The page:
I took a Java 8 training class at Salesforce some years back, but I have not had a chance to play with it much since then. My managing tends to interfere with programming time, and I have been trying to learn Python with the little I have left. But recently I have enjoyed playing with streams, particularly as combined with Java 8’s lambda expression capabilities. One question I have not resolved to my satisfaction is how/when to leverage the parallel stream capability when working with large streams of data.
All of which may have just changed anyway, with the release of Java 9 on September 22nd (2017). I’ll have to experiment the new functionality, hopefully assisted by the new REPL tooling.
One change heralded with this release is that future versions of Java will be released more often, in smaller increments. I suspect this was made possible in part by the major modularity overhaul that took place in Java 9.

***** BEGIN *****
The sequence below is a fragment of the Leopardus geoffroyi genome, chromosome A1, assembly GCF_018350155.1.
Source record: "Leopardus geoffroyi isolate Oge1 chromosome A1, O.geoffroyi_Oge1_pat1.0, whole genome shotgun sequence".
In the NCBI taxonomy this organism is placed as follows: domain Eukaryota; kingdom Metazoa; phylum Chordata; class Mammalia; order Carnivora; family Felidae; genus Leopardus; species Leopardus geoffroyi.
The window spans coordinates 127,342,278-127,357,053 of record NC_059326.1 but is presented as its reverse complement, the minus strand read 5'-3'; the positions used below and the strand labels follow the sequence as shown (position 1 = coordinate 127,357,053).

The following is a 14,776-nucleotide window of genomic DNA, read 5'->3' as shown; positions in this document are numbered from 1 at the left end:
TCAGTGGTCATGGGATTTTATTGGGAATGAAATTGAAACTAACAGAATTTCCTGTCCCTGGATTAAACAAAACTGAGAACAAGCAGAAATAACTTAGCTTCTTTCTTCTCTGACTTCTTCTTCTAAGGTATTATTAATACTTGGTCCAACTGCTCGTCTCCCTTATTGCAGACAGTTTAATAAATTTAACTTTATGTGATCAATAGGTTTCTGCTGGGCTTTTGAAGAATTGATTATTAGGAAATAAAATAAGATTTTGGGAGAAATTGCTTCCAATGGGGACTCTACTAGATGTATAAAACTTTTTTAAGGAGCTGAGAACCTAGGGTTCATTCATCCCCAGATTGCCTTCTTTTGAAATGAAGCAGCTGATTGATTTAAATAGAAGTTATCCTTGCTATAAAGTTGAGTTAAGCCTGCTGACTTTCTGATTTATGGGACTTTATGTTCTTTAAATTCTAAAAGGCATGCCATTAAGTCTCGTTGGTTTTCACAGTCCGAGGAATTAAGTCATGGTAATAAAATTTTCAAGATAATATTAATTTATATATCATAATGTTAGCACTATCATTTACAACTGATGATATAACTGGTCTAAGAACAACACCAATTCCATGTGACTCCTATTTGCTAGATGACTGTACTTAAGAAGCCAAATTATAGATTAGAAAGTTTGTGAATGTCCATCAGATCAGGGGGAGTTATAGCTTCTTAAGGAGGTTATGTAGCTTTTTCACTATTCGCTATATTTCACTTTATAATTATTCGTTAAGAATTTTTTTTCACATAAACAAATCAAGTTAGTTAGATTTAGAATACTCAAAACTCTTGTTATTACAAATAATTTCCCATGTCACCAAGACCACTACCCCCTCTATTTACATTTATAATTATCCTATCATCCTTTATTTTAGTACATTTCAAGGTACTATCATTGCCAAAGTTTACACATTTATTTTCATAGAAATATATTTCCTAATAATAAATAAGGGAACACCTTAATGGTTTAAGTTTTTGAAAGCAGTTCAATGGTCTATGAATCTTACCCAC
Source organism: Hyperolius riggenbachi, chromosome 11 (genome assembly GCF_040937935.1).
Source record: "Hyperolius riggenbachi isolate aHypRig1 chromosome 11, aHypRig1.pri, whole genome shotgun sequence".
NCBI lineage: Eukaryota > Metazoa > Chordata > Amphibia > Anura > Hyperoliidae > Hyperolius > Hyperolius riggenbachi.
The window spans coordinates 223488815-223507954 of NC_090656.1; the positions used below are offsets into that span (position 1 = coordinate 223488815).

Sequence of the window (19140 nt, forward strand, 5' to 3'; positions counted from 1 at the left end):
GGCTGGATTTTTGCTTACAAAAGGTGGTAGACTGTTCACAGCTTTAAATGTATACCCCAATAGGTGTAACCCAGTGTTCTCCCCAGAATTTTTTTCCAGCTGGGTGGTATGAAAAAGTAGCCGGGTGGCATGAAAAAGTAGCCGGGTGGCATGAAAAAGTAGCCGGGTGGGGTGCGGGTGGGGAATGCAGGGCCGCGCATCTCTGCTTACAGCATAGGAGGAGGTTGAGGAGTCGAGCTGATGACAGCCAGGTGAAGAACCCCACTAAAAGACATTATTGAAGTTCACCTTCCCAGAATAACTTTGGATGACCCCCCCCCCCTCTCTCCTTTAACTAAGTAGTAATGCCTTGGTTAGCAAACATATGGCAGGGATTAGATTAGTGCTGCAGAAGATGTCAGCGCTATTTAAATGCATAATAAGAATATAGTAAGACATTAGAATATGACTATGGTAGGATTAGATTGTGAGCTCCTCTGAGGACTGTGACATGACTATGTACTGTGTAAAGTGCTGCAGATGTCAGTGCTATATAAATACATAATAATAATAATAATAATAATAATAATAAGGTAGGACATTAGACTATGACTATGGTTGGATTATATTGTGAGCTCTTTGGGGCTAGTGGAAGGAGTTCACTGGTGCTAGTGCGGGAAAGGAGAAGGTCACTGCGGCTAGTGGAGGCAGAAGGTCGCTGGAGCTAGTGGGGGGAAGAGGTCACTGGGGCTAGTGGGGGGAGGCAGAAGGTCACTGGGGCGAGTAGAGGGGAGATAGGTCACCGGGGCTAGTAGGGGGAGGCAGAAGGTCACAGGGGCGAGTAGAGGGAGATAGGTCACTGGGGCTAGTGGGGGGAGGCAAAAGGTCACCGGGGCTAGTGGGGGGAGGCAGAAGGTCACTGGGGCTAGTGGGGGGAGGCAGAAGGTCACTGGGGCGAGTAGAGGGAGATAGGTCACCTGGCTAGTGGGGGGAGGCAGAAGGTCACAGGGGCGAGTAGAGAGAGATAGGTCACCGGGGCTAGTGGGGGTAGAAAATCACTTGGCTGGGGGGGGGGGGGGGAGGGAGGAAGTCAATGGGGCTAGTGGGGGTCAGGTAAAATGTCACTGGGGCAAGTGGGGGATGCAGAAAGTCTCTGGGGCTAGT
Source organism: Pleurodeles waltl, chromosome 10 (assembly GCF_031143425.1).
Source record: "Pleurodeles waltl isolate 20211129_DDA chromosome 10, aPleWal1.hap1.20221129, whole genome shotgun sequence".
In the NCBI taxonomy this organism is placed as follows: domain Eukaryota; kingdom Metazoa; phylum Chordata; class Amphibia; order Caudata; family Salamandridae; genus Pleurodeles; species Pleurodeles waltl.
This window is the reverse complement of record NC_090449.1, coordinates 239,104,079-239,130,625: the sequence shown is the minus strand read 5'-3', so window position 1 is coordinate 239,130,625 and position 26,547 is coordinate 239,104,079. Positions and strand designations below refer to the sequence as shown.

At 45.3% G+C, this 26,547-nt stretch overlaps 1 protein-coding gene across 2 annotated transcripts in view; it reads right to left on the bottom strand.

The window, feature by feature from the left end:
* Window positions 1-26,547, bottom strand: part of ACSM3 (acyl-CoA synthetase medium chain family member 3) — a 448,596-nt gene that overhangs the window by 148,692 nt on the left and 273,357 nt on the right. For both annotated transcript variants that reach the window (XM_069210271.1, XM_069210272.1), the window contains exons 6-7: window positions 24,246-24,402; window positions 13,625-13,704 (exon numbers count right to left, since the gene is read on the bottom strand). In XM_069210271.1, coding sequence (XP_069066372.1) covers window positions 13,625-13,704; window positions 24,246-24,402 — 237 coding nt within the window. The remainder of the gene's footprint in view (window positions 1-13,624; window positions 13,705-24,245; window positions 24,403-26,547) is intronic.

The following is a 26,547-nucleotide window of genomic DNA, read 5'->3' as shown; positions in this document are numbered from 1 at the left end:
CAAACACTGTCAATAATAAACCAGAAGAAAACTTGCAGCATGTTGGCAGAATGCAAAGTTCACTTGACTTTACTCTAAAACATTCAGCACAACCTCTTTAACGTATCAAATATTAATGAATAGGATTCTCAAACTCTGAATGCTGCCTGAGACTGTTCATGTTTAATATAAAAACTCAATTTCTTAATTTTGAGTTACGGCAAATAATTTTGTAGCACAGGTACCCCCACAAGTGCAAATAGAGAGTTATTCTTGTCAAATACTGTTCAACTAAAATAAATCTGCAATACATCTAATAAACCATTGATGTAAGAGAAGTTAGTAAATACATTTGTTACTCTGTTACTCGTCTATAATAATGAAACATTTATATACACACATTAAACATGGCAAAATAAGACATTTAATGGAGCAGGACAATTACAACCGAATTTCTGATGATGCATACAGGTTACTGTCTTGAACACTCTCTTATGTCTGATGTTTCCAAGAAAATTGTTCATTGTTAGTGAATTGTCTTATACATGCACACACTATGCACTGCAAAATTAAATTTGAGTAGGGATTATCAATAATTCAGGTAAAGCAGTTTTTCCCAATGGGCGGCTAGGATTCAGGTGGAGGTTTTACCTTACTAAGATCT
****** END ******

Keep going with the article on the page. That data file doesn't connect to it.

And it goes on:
The proposed next release will be 18.3 in March (3) of 2018. Don’t wait for Java 10, the old numbering scheme appears to be dead.
The practice of issuing smaller releases on a more regular basis is standard operating procedure for most cloud-based companies, and appealing overall for software engineers. Current best practices suggest that code that is tested and ready for production should be released as soon as possible.
Enterprise customers in particular do not always share this perspective. When code is mission critical they do not want code drops to occur too often. And they might define ‘too often’ as anytime it does not add something they requested. For key installations they may spend staggering amounts of time and money testing each release and retraining staff. At Salesforce we were informed that one customer spent a couple hundred thousand dollars a quarter testing our major releases.
So what will be the impact of more rapid and regular Java releases? Will we love the quick fixes and new features, or will it cause chaos with our code? Time will tell…